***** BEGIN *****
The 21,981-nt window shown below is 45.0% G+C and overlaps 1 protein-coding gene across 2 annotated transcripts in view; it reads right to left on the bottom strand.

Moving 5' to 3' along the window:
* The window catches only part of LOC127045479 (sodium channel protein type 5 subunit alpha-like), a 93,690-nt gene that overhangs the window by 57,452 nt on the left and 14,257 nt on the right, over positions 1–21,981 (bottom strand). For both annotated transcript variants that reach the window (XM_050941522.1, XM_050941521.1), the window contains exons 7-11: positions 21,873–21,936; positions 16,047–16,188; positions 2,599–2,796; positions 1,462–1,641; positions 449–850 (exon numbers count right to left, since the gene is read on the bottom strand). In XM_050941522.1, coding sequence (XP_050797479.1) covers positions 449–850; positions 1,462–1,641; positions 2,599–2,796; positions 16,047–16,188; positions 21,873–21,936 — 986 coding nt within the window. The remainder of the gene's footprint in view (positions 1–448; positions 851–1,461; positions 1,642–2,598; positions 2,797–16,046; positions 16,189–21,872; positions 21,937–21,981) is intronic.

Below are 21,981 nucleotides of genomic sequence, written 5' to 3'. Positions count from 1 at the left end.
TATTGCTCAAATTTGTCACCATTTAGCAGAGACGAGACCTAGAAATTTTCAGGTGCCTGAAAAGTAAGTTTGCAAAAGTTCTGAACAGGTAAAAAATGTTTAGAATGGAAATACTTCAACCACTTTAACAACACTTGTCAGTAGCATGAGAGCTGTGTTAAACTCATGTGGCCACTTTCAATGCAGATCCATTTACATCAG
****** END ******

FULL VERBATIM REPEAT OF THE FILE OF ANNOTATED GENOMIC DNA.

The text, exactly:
The 21,981-nt window shown below is 45.0% G+C and overlaps 1 protein-coding gene across 2 annotated transcripts in view; it reads right to left on the bottom strand.

Moving 5' to 3' along the window:
* The window catches only part of LOC127045479 (sodium channel protein type 5 subunit alpha-like), a 93,690-nt gene that overhangs the window by 57,452 nt on the left and 14,257 nt on the right, over positions 1–21,981 (bottom strand). For both annotated transcript variants that reach the window (XM_050941522.1, XM_050941521.1), the window contains exons 7-11: positions 21,873–21,936; positions 16,047–16,188; positions 2,599–2,796; positions 1,462–1,641; positions 449–850 (exon numbers count right to left, since the gene is read on the bottom strand). In XM_050941522.1, coding sequence (XP_050797479.1) covers positions 449–850; positions 1,462–1,641; positions 2,599–2,796; positions 16,047–16,188; positions 21,873–21,936 — 986 coding nt within the window. The remainder of the gene's footprint in view (positions 1–448; positions 851–1,461; positions 1,642–2,598; positions 2,797–16,046; positions 16,189–21,872; positions 21,937–21,981) is intronic.

Below are 21,981 nucleotides of genomic sequence, written 5' to 3'. Positions count from 1 at the left end.
TATTGCTCAAATTTGTCACCATTTAGCAGAGACGAGACCTAGAAATTTTCAGGTGCCTGAAAAGTAAGTTTGCAAAAGTTCTGAACAGGTAAAAAATGTTTAGAATGGAAATACTTCAACCACTTTAACAACACTTGTCAGTAGCATGAGAGCTGTGTTAAACTCATGTGGCCACTTTCAATGCAGATCCATTTACATCAG